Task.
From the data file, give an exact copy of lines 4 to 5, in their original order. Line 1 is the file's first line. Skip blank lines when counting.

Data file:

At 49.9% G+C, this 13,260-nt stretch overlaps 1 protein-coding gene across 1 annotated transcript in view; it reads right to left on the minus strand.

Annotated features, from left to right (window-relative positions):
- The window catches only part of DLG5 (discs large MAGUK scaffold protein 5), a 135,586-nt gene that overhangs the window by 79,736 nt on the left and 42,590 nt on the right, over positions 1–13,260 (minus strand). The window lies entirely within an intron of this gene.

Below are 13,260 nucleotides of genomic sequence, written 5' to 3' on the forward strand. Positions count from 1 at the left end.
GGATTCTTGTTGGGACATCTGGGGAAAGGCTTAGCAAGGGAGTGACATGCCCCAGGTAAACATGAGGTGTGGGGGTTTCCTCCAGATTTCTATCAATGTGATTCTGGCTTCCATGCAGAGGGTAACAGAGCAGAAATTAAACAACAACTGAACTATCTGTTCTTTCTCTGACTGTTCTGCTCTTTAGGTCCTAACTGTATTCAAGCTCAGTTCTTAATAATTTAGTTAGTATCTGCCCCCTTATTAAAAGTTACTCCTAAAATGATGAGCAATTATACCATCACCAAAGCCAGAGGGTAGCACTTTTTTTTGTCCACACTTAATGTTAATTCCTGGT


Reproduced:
Below are 13,260 nucleotides of genomic sequence, written 5' to 3' on the forward strand. Positions count from 1 at the left end.
GGATTCTTGTTGGGACATCTGGGGAAAGGCTTAGCAAGGGAGTGACATGCCCCAGGTAAACATGAGGTGTGGGGGTTTCCTCCAGATTTCTATCAATGTGATTCTGGCTTCCATGCAGAGGGTAACAGAGCAGAAATTAAACAACAACTGAACTATCTGTTCTTTCTCTGACTGTTCTGCTCTTTAGGTCCTAACTGTATTCAAGCTCAGTTCTTAATAATTTAGTTAGTATCTGCCCCCTTATTAAAAGTTACTCCTAAAATGATGAGCAATTATACCATCACCAAAGCCAGAGGGTAGCACTTTTTTTTGTCCACACTTAATGTTAATTCCTGGT